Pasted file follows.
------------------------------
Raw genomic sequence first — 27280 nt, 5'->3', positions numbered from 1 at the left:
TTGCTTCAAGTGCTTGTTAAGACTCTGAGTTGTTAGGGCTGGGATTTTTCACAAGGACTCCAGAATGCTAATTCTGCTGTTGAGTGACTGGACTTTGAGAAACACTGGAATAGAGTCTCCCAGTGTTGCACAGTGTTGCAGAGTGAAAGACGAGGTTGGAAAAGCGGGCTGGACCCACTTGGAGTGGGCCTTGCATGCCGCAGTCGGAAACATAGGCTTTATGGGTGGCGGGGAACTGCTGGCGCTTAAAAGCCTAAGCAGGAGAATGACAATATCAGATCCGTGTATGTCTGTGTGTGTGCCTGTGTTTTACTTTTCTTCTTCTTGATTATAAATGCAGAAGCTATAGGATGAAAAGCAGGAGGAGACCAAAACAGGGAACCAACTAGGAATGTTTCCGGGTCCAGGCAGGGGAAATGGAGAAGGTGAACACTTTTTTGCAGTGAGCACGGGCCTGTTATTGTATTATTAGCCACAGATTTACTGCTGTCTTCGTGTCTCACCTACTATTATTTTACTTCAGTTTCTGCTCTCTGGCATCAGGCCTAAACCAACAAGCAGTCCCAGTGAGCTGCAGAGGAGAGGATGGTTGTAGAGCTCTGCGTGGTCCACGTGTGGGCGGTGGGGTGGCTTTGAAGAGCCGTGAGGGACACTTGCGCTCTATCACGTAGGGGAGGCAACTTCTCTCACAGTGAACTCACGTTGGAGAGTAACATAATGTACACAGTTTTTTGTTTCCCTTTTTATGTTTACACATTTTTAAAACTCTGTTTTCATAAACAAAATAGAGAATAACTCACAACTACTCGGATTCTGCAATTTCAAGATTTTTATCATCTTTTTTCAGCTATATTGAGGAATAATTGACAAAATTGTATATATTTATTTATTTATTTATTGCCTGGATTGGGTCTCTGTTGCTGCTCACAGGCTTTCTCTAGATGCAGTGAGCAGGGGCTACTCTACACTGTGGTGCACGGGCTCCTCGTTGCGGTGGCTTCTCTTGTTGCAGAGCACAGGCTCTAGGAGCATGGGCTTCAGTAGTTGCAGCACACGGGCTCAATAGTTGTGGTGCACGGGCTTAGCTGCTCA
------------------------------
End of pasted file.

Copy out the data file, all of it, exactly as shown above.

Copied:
Raw genomic sequence first — 27280 nt, 5'->3', positions numbered from 1 at the left:
TTGCTTCAAGTGCTTGTTAAGACTCTGAGTTGTTAGGGCTGGGATTTTTCACAAGGACTCCAGAATGCTAATTCTGCTGTTGAGTGACTGGACTTTGAGAAACACTGGAATAGAGTCTCCCAGTGTTGCACAGTGTTGCAGAGTGAAAGACGAGGTTGGAAAAGCGGGCTGGACCCACTTGGAGTGGGCCTTGCATGCCGCAGTCGGAAACATAGGCTTTATGGGTGGCGGGGAACTGCTGGCGCTTAAAAGCCTAAGCAGGAGAATGACAATATCAGATCCGTGTATGTCTGTGTGTGTGCCTGTGTTTTACTTTTCTTCTTCTTGATTATAAATGCAGAAGCTATAGGATGAAAAGCAGGAGGAGACCAAAACAGGGAACCAACTAGGAATGTTTCCGGGTCCAGGCAGGGGAAATGGAGAAGGTGAACACTTTTTTGCAGTGAGCACGGGCCTGTTATTGTATTATTAGCCACAGATTTACTGCTGTCTTCGTGTCTCACCTACTATTATTTTACTTCAGTTTCTGCTCTCTGGCATCAGGCCTAAACCAACAAGCAGTCCCAGTGAGCTGCAGAGGAGAGGATGGTTGTAGAGCTCTGCGTGGTCCACGTGTGGGCGGTGGGGTGGCTTTGAAGAGCCGTGAGGGACACTTGCGCTCTATCACGTAGGGGAGGCAACTTCTCTCACAGTGAACTCACGTTGGAGAGTAACATAATGTACACAGTTTTTTGTTTCCCTTTTTATGTTTACACATTTTTAAAACTCTGTTTTCATAAACAAAATAGAGAATAACTCACAACTACTCGGATTCTGCAATTTCAAGATTTTTATCATCTTTTTTCAGCTATATTGAGGAATAATTGACAAAATTGTATATATTTATTTATTTATTTATTGCCTGGATTGGGTCTCTGTTGCTGCTCACAGGCTTTCTCTAGATGCAGTGAGCAGGGGCTACTCTACACTGTGGTGCACGGGCTCCTCGTTGCGGTGGCTTCTCTTGTTGCAGAGCACAGGCTCTAGGAGCATGGGCTTCAGTAGTTGCAGCACACGGGCTCAATAGTTGTGGTGCACGGGCTTAGCTGCTCA